Radar: Is there a typical client that comes to you?

Steve: Less so than you might imagine. It is an unconventional experience, but I am surprised at the receptivity of people in general. I have hugged men and women, young and old, gay and straight, of various races and nationalities. I recently had a young female medical student come from Germany who found me from an online search.

Radar: Is there a different dynamic in sessions involving men vs. women?

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Steve: There are no dramatic differences, though women probably express their vulnerability a bit more quickly than men.

Radar: Are most of the men who come to you gay, or is that a misconception on my part? I ask this because I would think most straight men would not be as comfortable hugging another man.

Steve: Gay men are more comfortable with the idea of hugging another man, though I do have occasional straight men who long for non-sexual, but physical intimacy with another man, which they probably experienced earlier in life and lost at some point.

Radar: What are you and the client wearing, and how long does a session last?

Steve: We both wear loose comfortable clothing, like shorts and a tee shirt. Sessions last 2 hours, which includes a 20 minute check in and 90 minutes of a continuous hugging process. Though it may sound like a long time, clients are surprised by how quickly it seems to pass and don’t want it to end. I would call it an altered state of consciousness.

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Radar: Is there talking during the session or is it generally quiet?

Steve: It is a meditative event of sorts, so there are periods of silence. There is some conversation as well, usually connected to the experience as it is happening. Both are valuable.

Radar: I understand that some therapists actually come to you for hugging sessions.

Steve: When I was first developing my hugging practice some years ago, my own therapist at the time predicted that perhaps my work would be a refuge for caretakers to come receive care for themselves. I have found that to be true.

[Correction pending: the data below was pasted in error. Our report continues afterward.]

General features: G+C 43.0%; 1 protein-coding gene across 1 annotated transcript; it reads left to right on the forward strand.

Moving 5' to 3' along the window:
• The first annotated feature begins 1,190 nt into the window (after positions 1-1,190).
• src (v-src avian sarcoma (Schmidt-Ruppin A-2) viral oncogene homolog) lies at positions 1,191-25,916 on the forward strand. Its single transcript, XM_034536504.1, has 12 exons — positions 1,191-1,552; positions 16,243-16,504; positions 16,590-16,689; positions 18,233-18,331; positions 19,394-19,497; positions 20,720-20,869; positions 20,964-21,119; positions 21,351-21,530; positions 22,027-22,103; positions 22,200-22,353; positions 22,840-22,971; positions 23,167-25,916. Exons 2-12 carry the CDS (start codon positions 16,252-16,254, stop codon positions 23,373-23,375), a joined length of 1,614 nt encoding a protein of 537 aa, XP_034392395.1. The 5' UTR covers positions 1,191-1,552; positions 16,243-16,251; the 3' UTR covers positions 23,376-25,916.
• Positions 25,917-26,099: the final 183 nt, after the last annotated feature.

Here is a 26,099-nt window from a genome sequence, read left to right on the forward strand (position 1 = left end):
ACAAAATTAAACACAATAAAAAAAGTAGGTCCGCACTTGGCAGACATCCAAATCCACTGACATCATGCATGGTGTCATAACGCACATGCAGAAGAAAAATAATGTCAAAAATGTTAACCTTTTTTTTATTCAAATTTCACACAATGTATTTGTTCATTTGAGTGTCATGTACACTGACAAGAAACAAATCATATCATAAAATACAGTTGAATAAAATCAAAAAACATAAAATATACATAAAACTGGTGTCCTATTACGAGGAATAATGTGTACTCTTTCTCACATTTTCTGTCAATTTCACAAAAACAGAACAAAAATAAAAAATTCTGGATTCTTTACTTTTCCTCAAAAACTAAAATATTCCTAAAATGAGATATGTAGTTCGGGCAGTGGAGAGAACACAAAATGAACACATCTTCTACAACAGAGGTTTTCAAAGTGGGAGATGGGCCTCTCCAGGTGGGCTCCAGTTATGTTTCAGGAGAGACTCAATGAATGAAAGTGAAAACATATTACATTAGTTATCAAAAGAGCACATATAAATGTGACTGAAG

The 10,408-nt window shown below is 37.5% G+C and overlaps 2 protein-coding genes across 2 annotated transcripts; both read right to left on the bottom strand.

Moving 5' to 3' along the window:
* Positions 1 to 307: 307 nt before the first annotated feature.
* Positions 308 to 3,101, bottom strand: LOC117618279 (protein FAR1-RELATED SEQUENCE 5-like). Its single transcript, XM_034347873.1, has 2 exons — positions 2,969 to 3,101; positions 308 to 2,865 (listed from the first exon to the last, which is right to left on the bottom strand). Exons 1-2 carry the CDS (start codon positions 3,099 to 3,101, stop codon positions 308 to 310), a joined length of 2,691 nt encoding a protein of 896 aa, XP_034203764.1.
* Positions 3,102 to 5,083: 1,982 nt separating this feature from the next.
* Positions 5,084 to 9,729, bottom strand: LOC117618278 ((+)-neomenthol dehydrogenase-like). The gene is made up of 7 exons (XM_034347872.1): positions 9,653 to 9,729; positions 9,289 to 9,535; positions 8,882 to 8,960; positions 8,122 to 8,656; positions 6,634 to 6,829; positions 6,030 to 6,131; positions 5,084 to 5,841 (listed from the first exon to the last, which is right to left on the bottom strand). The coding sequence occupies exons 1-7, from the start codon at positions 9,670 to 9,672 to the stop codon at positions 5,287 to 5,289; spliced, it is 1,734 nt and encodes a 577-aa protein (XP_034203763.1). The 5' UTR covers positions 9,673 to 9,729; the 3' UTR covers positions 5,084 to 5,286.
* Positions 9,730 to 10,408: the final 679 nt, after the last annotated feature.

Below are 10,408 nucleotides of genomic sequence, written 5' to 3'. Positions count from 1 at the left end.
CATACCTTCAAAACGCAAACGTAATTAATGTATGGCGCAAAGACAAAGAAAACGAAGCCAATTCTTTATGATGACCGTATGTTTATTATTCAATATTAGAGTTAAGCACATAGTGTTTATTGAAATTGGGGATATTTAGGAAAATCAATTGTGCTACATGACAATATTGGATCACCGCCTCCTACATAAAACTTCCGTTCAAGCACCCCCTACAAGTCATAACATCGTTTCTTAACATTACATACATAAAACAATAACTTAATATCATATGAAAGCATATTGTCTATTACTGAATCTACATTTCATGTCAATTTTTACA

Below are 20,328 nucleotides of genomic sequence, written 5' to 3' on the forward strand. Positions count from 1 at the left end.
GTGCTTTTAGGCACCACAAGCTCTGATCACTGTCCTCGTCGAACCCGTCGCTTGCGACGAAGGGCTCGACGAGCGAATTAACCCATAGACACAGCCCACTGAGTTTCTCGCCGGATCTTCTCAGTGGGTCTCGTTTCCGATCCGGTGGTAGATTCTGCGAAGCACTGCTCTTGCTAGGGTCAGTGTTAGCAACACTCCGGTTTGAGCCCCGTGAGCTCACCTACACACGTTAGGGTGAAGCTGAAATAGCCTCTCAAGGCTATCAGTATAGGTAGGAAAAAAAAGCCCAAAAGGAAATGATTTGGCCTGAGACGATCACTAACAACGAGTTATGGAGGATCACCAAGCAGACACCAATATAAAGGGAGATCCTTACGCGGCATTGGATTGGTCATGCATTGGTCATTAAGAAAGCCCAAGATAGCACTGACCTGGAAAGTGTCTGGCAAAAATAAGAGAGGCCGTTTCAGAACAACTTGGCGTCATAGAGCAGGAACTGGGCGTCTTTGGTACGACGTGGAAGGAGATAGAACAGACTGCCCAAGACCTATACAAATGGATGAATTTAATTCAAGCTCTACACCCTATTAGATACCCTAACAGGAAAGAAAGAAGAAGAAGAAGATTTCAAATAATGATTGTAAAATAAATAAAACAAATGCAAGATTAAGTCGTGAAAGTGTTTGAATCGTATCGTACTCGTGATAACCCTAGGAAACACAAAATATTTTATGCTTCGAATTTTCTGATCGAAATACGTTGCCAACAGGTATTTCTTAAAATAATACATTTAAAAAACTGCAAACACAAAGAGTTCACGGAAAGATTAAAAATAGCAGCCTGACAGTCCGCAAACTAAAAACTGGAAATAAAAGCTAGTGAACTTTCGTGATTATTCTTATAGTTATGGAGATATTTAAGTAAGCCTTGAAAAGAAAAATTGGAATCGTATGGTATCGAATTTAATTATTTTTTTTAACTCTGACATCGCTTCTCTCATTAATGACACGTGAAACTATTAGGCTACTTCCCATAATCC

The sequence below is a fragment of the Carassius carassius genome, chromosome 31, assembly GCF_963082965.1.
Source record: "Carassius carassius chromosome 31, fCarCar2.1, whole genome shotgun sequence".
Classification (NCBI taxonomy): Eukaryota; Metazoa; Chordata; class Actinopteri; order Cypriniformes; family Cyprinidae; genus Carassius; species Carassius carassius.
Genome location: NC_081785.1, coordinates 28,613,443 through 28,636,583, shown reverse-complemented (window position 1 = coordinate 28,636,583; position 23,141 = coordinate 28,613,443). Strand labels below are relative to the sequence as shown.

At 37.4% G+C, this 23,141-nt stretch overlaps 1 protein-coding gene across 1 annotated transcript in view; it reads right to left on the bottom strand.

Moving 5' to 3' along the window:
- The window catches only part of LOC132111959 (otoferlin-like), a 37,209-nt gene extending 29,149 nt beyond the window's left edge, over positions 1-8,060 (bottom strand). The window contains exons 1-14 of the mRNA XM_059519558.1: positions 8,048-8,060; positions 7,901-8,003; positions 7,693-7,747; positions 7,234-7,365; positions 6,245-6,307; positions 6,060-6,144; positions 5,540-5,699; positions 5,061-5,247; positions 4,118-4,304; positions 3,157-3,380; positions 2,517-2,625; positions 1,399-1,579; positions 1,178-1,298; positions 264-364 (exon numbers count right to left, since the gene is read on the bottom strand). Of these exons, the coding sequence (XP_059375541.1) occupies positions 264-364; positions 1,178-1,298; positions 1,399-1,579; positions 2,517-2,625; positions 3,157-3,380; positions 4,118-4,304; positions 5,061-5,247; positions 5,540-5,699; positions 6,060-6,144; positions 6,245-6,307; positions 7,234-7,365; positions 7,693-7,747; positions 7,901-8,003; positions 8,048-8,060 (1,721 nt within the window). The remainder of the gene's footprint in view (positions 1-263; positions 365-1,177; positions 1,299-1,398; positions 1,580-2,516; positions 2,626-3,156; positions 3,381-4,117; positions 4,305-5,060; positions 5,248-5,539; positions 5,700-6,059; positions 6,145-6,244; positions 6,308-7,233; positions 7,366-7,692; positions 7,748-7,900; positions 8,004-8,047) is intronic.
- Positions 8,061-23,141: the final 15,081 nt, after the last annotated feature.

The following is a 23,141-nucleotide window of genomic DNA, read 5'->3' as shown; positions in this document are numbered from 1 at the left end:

Radar: While most of your sessions are one-on-one, you've also started group hugging events. Tell me about that.

Steve: Yes, I’m starting to cultivate the group experience, for both men and women, as well as for couples. The act of prolonged hugging generates positive and deep feelings between all sorts of partners. After my first hugging experience, I remember thinking: How is it everyone doesn’t know about this? So groups may help that to become a reality more quickly.

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Radar: Finally, in your opinion, what makes a hug so powerful?

Steve: Human beings come out of the womb and, ideally, spend a lot of time lying over the hearts of their caretakers. It is a way we learn that we are safe in the world. Once we become adults, the world of intimate touch is usually seen as sexual and romantic in intent. I believe we still have a great need to comfort and be comforted in a non-sexual way. Our bodies generate a variety of chemicals in hugging contact that promote a sense of connection and relieve stress. “Figuring things out” as a mental exercise is ultimately limited in its ability to give us peace of mind. It seems that we need something more… less mental and more visceral. From the meditative pleasure of the hugging experience comes a deep sense of the goodness of life. That sense of being reconnected is powerful indeed.